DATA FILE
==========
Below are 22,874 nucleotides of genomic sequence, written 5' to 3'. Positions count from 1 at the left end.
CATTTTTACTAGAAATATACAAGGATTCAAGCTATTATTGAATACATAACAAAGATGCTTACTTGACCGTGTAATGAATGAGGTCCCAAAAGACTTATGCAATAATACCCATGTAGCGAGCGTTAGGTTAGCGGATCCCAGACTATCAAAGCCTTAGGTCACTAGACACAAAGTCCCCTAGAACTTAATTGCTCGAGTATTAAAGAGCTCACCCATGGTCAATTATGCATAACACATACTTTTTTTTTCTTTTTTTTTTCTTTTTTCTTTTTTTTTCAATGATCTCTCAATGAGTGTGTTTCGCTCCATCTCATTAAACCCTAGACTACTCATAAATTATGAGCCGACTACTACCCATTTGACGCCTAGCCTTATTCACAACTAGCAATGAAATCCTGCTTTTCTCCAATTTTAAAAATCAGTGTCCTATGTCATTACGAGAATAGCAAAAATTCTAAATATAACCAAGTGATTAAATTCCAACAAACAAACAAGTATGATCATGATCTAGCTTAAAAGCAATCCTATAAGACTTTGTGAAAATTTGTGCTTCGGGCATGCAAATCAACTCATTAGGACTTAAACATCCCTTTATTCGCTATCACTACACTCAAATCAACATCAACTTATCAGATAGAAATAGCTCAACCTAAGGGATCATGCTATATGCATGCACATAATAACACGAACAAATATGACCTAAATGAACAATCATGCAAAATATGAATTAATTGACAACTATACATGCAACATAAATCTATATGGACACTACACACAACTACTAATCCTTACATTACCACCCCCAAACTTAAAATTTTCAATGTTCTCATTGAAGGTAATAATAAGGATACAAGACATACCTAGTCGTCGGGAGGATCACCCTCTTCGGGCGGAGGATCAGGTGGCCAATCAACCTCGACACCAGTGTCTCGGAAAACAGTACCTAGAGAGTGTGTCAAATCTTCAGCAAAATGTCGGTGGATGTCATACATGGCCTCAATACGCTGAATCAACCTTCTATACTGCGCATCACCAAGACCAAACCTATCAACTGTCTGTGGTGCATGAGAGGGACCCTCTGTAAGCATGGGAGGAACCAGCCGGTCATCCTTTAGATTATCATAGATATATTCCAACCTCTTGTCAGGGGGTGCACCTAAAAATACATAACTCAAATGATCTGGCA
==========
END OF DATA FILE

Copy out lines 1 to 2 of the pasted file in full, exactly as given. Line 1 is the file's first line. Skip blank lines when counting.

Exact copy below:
Below are 22,874 nucleotides of genomic sequence, written 5' to 3'. Positions count from 1 at the left end.
CATTTTTACTAGAAATATACAAGGATTCAAGCTATTATTGAATACATAACAAAGATGCTTACTTGACCGTGTAATGAATGAGGTCCCAAAAGACTTATGCAATAATACCCATGTAGCGAGCGTTAGGTTAGCGGATCCCAGACTATCAAAGCCTTAGGTCACTAGACACAAAGTCCCCTAGAACTTAATTGCTCGAGTATTAAAGAGCTCACCCATGGTCAATTATGCATAACACATACTTTTTTTTTCTTTTTTTTTTCTTTTTTCTTTTTTTTTCAATGATCTCTCAATGAGTGTGTTTCGCTCCATCTCATTAAACCCTAGACTACTCATAAATTATGAGCCGACTACTACCCATTTGACGCCTAGCCTTATTCACAACTAGCAATGAAATCCTGCTTTTCTCCAATTTTAAAAATCAGTGTCCTATGTCATTACGAGAATAGCAAAAATTCTAAATATAACCAAGTGATTAAATTCCAACAAACAAACAAGTATGATCATGATCTAGCTTAAAAGCAATCCTATAAGACTTTGTGAAAATTTGTGCTTCGGGCATGCAAATCAACTCATTAGGACTTAAACATCCCTTTATTCGCTATCACTACACTCAAATCAACATCAACTTATCAGATAGAAATAGCTCAACCTAAGGGATCATGCTATATGCATGCACATAATAACACGAACAAATATGACCTAAATGAACAATCATGCAAAATATGAATTAATTGACAACTATACATGCAACATAAATCTATATGGACACTACACACAACTACTAATCCTTACATTACCACCCCCAAACTTAAAATTTTCAATGTTCTCATTGAAGGTAATAATAAGGATACAAGACATACCTAGTCGTCGGGAGGATCACCCTCTTCGGGCGGAGGATCAGGTGGCCAATCAACCTCGACACCAGTGTCTCGGAAAACAGTACCTAGAGAGTGTGTCAAATCTTCAGCAAAATGTCGGTGGATGTCATACATGGCCTCAATACGCTGAATCAACCTTCTATACTGCGCATCACCAAGACCAAACCTATCAACTGTCTGTGGTGCATGAGAGGGACCCTCTGTAAGCATGGGAGGAACCAGCCGGTCATCCTTTAGATTATCATAGATATATTCCAACCTCTTGTCAGGGGGTGCACCTAAAAATACATAACTCAAATGATCTGGCA